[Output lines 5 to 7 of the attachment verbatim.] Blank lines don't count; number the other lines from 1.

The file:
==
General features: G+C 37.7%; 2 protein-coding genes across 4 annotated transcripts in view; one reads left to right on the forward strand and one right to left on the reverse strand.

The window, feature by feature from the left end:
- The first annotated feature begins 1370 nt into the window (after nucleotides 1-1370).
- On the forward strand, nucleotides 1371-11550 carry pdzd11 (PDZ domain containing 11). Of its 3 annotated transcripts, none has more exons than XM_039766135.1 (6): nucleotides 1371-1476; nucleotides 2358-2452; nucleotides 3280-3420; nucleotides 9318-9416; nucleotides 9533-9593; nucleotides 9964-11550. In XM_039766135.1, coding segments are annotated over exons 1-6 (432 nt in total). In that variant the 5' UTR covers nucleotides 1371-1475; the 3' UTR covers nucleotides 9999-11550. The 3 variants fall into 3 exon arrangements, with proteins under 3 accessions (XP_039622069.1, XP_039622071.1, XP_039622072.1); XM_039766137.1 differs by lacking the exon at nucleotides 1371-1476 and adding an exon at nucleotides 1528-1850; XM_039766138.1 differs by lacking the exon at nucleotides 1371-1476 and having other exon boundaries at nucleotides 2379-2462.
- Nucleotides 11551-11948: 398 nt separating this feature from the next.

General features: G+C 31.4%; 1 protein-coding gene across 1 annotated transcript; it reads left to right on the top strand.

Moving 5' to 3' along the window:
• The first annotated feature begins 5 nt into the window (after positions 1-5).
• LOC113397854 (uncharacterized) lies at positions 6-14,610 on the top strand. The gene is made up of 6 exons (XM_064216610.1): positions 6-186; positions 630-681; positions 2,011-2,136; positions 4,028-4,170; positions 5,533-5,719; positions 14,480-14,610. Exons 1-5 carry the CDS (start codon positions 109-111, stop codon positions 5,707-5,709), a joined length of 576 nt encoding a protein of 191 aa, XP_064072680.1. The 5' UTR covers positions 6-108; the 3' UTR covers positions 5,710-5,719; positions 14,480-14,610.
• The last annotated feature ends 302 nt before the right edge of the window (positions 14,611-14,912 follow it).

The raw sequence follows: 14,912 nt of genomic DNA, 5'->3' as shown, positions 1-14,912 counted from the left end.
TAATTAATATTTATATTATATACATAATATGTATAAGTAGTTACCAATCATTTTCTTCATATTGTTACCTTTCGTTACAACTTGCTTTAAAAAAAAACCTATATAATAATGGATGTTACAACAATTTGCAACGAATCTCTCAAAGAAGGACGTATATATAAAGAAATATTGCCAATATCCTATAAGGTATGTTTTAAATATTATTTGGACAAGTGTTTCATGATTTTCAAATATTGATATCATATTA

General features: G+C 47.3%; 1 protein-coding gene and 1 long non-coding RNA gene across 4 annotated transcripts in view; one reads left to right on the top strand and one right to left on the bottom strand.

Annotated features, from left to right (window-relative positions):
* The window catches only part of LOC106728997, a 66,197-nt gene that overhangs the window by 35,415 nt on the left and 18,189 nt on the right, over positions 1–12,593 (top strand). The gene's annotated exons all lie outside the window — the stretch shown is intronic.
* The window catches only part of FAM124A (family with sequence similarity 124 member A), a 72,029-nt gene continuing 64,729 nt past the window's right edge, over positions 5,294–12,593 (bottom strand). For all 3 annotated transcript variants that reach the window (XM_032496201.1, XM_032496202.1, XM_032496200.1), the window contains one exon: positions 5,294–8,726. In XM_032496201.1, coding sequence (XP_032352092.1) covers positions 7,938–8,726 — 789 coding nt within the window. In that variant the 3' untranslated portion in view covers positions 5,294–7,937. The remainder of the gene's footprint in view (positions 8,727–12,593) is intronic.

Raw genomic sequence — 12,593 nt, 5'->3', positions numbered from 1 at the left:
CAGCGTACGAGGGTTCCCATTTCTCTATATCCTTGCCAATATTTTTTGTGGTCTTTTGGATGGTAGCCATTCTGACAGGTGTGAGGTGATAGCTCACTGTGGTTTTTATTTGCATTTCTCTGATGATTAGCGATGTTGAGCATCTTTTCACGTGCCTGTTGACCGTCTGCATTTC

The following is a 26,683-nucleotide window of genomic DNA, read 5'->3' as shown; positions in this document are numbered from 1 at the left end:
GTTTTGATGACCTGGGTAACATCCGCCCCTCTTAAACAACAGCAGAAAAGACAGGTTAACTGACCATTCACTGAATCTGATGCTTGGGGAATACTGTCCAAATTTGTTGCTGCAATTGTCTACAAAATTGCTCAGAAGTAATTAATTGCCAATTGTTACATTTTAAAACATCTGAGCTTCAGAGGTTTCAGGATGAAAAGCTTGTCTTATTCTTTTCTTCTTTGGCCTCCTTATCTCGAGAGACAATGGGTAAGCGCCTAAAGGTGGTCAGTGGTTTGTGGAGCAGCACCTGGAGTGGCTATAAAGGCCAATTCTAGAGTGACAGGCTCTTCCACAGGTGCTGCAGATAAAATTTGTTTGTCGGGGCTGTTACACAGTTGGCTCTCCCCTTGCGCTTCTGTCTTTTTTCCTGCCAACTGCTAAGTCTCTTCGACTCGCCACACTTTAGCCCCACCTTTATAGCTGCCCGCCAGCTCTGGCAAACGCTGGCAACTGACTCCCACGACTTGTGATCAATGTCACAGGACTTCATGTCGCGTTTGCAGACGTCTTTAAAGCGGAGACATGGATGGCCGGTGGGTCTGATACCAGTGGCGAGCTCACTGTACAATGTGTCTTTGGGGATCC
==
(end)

- Nucleotides 11551-11948: 398 nt separating this feature from the next.

General features: G+C 31.4%; 1 protein-coding gene across 1 annotated transcript; it reads left to right on the top strand.

Moving 5' to 3' along the window: